Ferritin is the major storage protein for iron and has two parts L-ferritin and H-ferritin. Transferrin is the primary iron transport protein. Transferrin is manufactured primarily in the liver and does not cross the blood brain barrier. Cerebral transferrin is manufactured within the brain. When researchers compared the cerebral spinal fluid (CSF) levels and the serum levels of ferritin, iron, and transferrin in RLS patients compared to normal controls, they found that RLS patients with normal or elevated serum iron levels had lower CSF ferritin levels and higher CSF transferrin levels than controls, suggesting a selective reduction of CSF iron. Similarly, histological and immunohistochemical studies have reported reduced brain iron. Likewise, brain magnetic resonance imaging (MRI) studies demonstrate a reduction in iron in the substantia nigra and to a lesser degree the putamen of people with RLS.

Iron is intricately related to dopamine. The D2 dopamine receptor is a protein that contains iron and iron is a cofactor for tyrosine hydroxylase, an enzyme that controls the rate-limiting step in the conversion of tyrosine to levodopa, a precursor to dopamine. Although patients with RLS respond to dopamine, it is possible that dopamine is deficient due to defective acquisition or utilization of iron by brain cells.

The role of dopamine in RLS is substantiated by the remarkable benefit of dopamine drugs for RLS symptoms, and the exacerbation of symptoms associated with dopamine receptor antagonists. Similarly, opioid agents can improve symptoms and opioid antagonists can exacerbate symptoms in RLS patients treated with opioids. Thus both the endogenous dopamine and opioid systems are implicated in the pathogenesis of RLS. Further studies suggest that it is the dopaminergic system that is primarily involved, and that this is modulated by opioids. Some researchers have hypothesized that decreased dopamine-D2 receptor stimulation is responsible for RLS symptoms.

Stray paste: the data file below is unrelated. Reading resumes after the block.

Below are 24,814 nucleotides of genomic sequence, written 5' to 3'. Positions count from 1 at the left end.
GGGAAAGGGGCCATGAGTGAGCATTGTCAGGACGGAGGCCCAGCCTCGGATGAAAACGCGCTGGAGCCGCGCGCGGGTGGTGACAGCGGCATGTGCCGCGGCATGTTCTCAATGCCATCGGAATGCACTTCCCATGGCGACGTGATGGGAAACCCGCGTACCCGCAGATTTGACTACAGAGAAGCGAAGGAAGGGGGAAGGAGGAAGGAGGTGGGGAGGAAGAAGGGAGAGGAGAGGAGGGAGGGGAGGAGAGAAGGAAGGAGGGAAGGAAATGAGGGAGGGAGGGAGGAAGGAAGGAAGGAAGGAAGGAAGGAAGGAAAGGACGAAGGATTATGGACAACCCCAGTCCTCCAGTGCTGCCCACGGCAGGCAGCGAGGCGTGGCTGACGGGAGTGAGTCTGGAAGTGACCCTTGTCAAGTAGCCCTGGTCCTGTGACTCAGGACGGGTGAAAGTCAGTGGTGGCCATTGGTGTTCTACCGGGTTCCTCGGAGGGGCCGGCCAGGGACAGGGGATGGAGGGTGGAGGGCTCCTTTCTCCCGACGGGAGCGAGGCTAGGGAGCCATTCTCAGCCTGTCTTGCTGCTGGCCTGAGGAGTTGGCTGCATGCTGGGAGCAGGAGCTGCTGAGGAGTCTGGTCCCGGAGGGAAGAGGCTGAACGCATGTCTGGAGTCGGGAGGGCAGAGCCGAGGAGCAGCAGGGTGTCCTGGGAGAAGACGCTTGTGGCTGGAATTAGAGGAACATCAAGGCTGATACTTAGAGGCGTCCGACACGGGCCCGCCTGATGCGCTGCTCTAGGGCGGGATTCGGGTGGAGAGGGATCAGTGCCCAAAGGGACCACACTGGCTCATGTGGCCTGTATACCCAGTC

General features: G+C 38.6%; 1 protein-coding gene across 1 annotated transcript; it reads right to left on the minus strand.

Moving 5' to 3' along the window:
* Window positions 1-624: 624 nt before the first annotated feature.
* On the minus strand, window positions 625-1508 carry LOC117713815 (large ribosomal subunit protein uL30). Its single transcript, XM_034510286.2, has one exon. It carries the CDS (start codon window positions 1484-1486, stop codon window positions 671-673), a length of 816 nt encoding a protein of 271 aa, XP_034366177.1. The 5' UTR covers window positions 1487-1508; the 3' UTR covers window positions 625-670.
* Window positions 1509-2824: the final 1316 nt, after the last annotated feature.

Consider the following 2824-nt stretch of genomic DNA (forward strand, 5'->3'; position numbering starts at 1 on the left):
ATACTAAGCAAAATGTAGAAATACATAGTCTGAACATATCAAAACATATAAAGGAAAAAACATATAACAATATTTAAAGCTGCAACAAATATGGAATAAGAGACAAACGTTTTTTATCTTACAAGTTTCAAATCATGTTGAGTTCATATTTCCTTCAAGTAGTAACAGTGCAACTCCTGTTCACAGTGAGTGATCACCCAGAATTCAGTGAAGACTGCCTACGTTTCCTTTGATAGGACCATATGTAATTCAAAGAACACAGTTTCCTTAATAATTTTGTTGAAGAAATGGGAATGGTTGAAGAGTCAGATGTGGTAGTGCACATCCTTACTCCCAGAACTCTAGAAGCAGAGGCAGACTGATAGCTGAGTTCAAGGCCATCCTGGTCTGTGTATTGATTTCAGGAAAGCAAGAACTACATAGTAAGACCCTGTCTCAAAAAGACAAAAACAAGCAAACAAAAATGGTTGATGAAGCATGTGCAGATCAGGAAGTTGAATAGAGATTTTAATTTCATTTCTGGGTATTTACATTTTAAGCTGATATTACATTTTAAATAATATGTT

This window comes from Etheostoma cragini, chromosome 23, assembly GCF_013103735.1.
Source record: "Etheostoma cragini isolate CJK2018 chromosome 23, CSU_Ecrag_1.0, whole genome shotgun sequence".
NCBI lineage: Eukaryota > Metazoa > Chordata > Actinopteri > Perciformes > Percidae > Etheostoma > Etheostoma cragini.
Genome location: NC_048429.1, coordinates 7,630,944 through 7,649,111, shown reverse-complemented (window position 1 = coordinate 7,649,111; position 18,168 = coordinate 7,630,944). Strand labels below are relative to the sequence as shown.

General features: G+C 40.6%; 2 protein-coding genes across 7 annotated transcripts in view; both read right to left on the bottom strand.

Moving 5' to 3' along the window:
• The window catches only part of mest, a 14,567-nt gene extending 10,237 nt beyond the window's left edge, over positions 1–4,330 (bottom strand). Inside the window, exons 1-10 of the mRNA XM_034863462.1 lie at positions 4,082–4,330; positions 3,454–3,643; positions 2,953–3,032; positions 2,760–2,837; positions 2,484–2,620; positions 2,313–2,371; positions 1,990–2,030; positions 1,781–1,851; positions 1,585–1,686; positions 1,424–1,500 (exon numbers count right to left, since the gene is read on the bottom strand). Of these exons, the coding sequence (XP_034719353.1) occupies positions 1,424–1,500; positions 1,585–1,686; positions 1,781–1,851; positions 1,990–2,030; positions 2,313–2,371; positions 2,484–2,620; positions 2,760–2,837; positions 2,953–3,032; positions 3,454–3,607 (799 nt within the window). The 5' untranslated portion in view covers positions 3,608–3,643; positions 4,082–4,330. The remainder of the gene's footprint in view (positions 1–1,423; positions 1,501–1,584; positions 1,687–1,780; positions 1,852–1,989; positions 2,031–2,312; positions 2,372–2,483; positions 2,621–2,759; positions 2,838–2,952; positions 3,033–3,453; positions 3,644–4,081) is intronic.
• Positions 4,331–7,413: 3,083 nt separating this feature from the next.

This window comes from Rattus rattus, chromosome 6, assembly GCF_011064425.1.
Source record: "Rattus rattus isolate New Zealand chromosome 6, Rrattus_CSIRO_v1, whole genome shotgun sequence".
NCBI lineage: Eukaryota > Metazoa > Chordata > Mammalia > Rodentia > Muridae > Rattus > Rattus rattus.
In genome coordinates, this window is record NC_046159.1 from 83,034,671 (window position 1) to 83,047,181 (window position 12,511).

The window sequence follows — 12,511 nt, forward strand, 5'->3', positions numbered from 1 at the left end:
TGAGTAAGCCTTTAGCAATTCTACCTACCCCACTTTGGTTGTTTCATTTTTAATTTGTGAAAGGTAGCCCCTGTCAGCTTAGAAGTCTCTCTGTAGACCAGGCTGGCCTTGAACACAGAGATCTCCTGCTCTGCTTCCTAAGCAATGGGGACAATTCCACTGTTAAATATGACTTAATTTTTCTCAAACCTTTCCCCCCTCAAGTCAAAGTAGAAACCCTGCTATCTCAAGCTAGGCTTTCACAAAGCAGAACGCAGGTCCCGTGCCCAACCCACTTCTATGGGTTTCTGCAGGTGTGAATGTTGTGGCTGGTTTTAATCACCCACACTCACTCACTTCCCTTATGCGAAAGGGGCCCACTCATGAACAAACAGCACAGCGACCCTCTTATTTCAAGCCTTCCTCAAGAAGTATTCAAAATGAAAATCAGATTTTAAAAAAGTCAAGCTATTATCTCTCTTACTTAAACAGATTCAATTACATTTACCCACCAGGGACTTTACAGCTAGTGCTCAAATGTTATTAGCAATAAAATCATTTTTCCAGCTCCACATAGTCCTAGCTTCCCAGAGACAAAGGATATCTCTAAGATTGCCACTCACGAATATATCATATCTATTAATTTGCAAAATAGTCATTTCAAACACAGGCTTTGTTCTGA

Dopaminergic PET scan studies have shown modest and variable pre and postsynaptic deficits in the nigrostriatal pathways in many studies. However, it does not appear that the predominant abnormality is in the nigrostriatal dopamine pathway, the pathway involved in Parkinson’s disease. Rather, it is thought that the dopaminergic neurons in the A11 region of the hypothalamus are involved. The A11 neurons that project to the neocortex and dorsal raphe have local connections within the hypothalamus and descend to the spinal cord as the sole source of spinal dopamine. Diencephalospinal neurons terminate predominately in the dorsal horns of the spinal cord in areas that have sensory afferent input, interneurons, somatic motor neurons and the intermediolateral nucleus (IML).